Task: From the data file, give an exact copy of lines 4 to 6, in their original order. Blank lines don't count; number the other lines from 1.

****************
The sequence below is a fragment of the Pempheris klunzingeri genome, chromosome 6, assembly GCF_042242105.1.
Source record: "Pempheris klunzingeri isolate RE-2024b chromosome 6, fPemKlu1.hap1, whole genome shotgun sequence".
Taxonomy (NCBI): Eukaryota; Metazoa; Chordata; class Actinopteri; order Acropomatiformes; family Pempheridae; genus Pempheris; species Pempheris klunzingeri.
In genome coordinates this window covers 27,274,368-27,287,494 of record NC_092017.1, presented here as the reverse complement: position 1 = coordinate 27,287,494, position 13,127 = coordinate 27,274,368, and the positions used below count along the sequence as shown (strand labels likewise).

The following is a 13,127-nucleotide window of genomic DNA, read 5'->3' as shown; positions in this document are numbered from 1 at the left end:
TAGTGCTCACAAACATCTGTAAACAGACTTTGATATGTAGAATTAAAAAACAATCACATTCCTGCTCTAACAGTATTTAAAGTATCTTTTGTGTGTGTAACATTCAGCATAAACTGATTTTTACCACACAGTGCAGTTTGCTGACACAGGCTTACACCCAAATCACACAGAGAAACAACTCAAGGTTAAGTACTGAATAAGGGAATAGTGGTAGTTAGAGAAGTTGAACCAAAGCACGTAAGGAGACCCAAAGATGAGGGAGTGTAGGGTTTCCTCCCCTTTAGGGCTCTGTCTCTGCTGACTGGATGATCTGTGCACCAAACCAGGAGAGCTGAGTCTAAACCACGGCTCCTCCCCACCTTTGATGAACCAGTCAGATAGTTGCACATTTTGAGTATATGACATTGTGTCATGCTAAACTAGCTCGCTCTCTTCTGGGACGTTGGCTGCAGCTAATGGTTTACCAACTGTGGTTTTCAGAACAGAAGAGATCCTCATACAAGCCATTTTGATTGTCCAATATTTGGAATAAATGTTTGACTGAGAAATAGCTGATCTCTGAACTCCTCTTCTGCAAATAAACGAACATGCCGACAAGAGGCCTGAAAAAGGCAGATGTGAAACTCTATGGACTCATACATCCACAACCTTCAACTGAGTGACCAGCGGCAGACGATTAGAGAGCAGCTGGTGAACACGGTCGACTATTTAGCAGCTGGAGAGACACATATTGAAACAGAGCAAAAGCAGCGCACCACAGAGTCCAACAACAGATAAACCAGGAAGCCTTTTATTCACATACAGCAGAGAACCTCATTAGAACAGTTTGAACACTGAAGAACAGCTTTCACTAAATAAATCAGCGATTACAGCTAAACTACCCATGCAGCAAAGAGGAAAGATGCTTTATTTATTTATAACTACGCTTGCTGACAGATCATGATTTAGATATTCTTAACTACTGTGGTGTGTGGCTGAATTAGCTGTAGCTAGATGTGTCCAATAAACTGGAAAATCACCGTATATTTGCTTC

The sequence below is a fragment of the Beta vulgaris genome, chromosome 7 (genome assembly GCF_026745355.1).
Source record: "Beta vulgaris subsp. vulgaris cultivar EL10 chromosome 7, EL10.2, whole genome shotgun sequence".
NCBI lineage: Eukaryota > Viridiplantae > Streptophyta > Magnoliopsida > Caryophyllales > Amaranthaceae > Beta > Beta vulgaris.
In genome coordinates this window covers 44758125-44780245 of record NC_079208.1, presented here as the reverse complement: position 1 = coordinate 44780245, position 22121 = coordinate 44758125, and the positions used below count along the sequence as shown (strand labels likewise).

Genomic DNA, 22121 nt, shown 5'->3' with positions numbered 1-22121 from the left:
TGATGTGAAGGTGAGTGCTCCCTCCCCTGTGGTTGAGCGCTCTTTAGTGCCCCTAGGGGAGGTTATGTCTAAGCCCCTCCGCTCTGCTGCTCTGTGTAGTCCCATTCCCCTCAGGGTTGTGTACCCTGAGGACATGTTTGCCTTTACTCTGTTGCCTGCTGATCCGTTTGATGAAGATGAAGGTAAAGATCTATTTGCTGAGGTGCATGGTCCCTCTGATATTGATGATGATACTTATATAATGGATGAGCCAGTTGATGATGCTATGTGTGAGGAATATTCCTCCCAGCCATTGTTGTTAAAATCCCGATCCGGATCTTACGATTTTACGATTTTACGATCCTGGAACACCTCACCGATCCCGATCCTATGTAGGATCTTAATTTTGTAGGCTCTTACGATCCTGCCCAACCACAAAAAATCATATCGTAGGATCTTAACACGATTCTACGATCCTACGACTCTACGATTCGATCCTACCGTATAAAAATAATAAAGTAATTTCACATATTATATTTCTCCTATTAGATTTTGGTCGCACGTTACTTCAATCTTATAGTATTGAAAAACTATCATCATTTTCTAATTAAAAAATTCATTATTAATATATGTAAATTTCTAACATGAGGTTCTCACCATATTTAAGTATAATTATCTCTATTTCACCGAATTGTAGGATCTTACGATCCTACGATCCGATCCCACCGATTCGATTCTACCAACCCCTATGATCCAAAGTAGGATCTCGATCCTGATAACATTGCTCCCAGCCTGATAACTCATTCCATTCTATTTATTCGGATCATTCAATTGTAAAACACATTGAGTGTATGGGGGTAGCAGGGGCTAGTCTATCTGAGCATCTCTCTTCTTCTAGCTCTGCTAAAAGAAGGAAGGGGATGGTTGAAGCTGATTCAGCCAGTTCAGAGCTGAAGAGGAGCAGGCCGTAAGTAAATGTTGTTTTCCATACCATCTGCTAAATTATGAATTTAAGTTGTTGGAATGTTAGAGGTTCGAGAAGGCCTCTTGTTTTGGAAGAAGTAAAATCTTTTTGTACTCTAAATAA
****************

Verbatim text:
In genome coordinates this window covers 27,274,368-27,287,494 of record NC_092017.1, presented here as the reverse complement: position 1 = coordinate 27,287,494, position 13,127 = coordinate 27,274,368, and the positions used below count along the sequence as shown (strand labels likewise).

The following is a 13,127-nucleotide window of genomic DNA, read 5'->3' as shown; positions in this document are numbered from 1 at the left end:
TAGTGCTCACAAACATCTGTAAACAGACTTTGATATGTAGAATTAAAAAACAATCACATTCCTGCTCTAACAGTATTTAAAGTATCTTTTGTGTGTGTAACATTCAGCATAAACTGATTTTTACCACACAGTGCAGTTTGCTGACACAGGCTTACACCCAAATCACACAGAGAAACAACTCAAGGTTAAGTACTGAATAAGGGAATAGTGGTAGTTAGAGAAGTTGAACCAAAGCACGTAAGGAGACCCAAAGATGAGGGAGTGTAGGGTTTCCTCCCCTTTAGGGCTCTGTCTCTGCTGACTGGATGATCTGTGCACCAAACCAGGAGAGCTGAGTCTAAACCACGGCTCCTCCCCACCTTTGATGAACCAGTCAGATAGTTGCACATTTTGAGTATATGACATTGTGTCATGCTAAACTAGCTCGCTCTCTTCTGGGACGTTGGCTGCAGCTAATGGTTTACCAACTGTGGTTTTCAGAACAGAAGAGATCCTCATACAAGCCATTTTGATTGTCCAATATTTGGAATAAATGTTTGACTGAGAAATAGCTGATCTCTGAACTCCTCTTCTGCAAATAAACGAACATGCCGACAAGAGGCCTGAAAAAGGCAGATGTGAAACTCTATGGACTCATACATCCACAACCTTCAACTGAGTGACCAGCGGCAGACGATTAGAGAGCAGCTGGTGAACACGGTCGACTATTTAGCAGCTGGAGAGACACATATTGAAACAGAGCAAAAGCAGCGCACCACAGAGTCCAACAACAGATAAACCAGGAAGCCTTTTATTCACATACAGCAGAGAACCTCATTAGAACAGTTTGAACACTGAAGAACAGCTTTCACTAAATAAATCAGCGATTACAGCTAAACTACCCATGCAGCAAAGAGGAAAGATGCTTTATTTATTTATAACTACGCTTGCTGACAGATCATGATTTAGATATTCTTAACTACTGTGGTGTGTGGCTGAATTAGCTGTAGCTAGATGTGTCCAATAAACTGGAAAATCACCGTATATTTGCTTC